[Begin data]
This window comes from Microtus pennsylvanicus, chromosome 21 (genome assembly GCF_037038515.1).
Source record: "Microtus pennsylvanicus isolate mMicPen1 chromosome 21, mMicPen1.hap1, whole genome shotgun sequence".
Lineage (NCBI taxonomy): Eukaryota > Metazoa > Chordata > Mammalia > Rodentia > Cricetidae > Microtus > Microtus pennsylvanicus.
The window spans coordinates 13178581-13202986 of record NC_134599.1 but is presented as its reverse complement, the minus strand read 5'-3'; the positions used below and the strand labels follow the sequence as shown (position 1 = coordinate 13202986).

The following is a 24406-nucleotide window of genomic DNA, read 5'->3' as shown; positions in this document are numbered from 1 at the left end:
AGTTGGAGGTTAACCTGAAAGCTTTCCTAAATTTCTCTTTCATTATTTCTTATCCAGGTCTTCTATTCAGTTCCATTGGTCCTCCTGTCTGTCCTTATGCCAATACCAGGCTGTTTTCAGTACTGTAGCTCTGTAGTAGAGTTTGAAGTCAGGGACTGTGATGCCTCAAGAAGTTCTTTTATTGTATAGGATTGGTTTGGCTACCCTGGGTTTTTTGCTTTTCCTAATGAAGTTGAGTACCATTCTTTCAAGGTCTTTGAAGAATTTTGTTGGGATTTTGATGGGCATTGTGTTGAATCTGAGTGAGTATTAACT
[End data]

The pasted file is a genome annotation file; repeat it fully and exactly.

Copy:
This window comes from Microtus pennsylvanicus, chromosome 21 (genome assembly GCF_037038515.1).
Source record: "Microtus pennsylvanicus isolate mMicPen1 chromosome 21, mMicPen1.hap1, whole genome shotgun sequence".
Lineage (NCBI taxonomy): Eukaryota > Metazoa > Chordata > Mammalia > Rodentia > Cricetidae > Microtus > Microtus pennsylvanicus.
The window spans coordinates 13178581-13202986 of record NC_134599.1 but is presented as its reverse complement, the minus strand read 5'-3'; the positions used below and the strand labels follow the sequence as shown (position 1 = coordinate 13202986).

The following is a 24406-nucleotide window of genomic DNA, read 5'->3' as shown; positions in this document are numbered from 1 at the left end:
AGTTGGAGGTTAACCTGAAAGCTTTCCTAAATTTCTCTTTCATTATTTCTTATCCAGGTCTTCTATTCAGTTCCATTGGTCCTCCTGTCTGTCCTTATGCCAATACCAGGCTGTTTTCAGTACTGTAGCTCTGTAGTAGAGTTTGAAGTCAGGGACTGTGATGCCTCAAGAAGTTCTTTTATTGTATAGGATTGGTTTGGCTACCCTGGGTTTTTTGCTTTTCCTAATGAAGTTGAGTACCATTCTTTCAAGGTCTTTGAAGAATTTTGTTGGGATTTTGATGGGCATTGTGTTGAATCTGAGTGAGTATTAACT